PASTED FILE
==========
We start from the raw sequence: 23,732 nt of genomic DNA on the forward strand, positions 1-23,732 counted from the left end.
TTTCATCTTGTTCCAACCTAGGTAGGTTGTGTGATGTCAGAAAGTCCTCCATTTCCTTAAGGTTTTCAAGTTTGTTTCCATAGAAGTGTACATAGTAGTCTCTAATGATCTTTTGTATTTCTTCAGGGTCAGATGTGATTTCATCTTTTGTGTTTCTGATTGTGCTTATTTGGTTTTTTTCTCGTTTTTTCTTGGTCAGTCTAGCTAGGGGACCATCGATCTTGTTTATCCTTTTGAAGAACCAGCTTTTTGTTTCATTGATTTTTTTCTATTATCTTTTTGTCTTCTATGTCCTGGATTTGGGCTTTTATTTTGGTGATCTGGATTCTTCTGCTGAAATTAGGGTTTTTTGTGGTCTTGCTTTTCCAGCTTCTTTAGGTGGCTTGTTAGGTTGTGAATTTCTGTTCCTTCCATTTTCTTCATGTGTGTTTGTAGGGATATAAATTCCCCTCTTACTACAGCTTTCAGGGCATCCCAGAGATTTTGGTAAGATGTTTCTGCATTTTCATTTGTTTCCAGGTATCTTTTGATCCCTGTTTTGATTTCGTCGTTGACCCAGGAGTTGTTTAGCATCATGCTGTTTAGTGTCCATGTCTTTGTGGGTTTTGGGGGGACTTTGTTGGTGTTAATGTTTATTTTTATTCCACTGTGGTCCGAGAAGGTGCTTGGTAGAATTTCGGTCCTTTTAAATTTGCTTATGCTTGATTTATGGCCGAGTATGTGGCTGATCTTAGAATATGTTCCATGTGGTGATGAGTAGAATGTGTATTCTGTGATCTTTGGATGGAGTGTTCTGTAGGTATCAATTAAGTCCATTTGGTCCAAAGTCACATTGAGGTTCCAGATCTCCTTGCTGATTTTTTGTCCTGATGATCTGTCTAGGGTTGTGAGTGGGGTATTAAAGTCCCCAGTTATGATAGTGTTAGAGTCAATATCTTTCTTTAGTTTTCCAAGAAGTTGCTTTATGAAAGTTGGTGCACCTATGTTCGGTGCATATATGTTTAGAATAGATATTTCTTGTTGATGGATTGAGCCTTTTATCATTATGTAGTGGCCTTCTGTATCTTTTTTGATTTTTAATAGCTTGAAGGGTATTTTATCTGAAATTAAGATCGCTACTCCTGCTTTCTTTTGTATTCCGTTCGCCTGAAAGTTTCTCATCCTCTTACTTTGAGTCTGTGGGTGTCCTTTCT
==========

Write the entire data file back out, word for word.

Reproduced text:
We start from the raw sequence: 23,732 nt of genomic DNA on the forward strand, positions 1-23,732 counted from the left end.
TTTCATCTTGTTCCAACCTAGGTAGGTTGTGTGATGTCAGAAAGTCCTCCATTTCCTTAAGGTTTTCAAGTTTGTTTCCATAGAAGTGTACATAGTAGTCTCTAATGATCTTTTGTATTTCTTCAGGGTCAGATGTGATTTCATCTTTTGTGTTTCTGATTGTGCTTATTTGGTTTTTTTCTCGTTTTTTCTTGGTCAGTCTAGCTAGGGGACCATCGATCTTGTTTATCCTTTTGAAGAACCAGCTTTTTGTTTCATTGATTTTTTTCTATTATCTTTTTGTCTTCTATGTCCTGGATTTGGGCTTTTATTTTGGTGATCTGGATTCTTCTGCTGAAATTAGGGTTTTTTGTGGTCTTGCTTTTCCAGCTTCTTTAGGTGGCTTGTTAGGTTGTGAATTTCTGTTCCTTCCATTTTCTTCATGTGTGTTTGTAGGGATATAAATTCCCCTCTTACTACAGCTTTCAGGGCATCCCAGAGATTTTGGTAAGATGTTTCTGCATTTTCATTTGTTTCCAGGTATCTTTTGATCCCTGTTTTGATTTCGTCGTTGACCCAGGAGTTGTTTAGCATCATGCTGTTTAGTGTCCATGTCTTTGTGGGTTTTGGGGGGACTTTGTTGGTGTTAATGTTTATTTTTATTCCACTGTGGTCCGAGAAGGTGCTTGGTAGAATTTCGGTCCTTTTAAATTTGCTTATGCTTGATTTATGGCCGAGTATGTGGCTGATCTTAGAATATGTTCCATGTGGTGATGAGTAGAATGTGTATTCTGTGATCTTTGGATGGAGTGTTCTGTAGGTATCAATTAAGTCCATTTGGTCCAAAGTCACATTGAGGTTCCAGATCTCCTTGCTGATTTTTTGTCCTGATGATCTGTCTAGGGTTGTGAGTGGGGTATTAAAGTCCCCAGTTATGATAGTGTTAGAGTCAATATCTTTCTTTAGTTTTCCAAGAAGTTGCTTTATGAAAGTTGGTGCACCTATGTTCGGTGCATATATGTTTAGAATAGATATTTCTTGTTGATGGATTGAGCCTTTTATCATTATGTAGTGGCCTTCTGTATCTTTTTTGATTTTTAATAGCTTGAAGGGTATTTTATCTGAAATTAAGATCGCTACTCCTGCTTTCTTTTGTATTCCGTTCGCCTGAAAGTTTCTCATCCTCTTACTTTGAGTCTGTGGGTGTCCTTTCT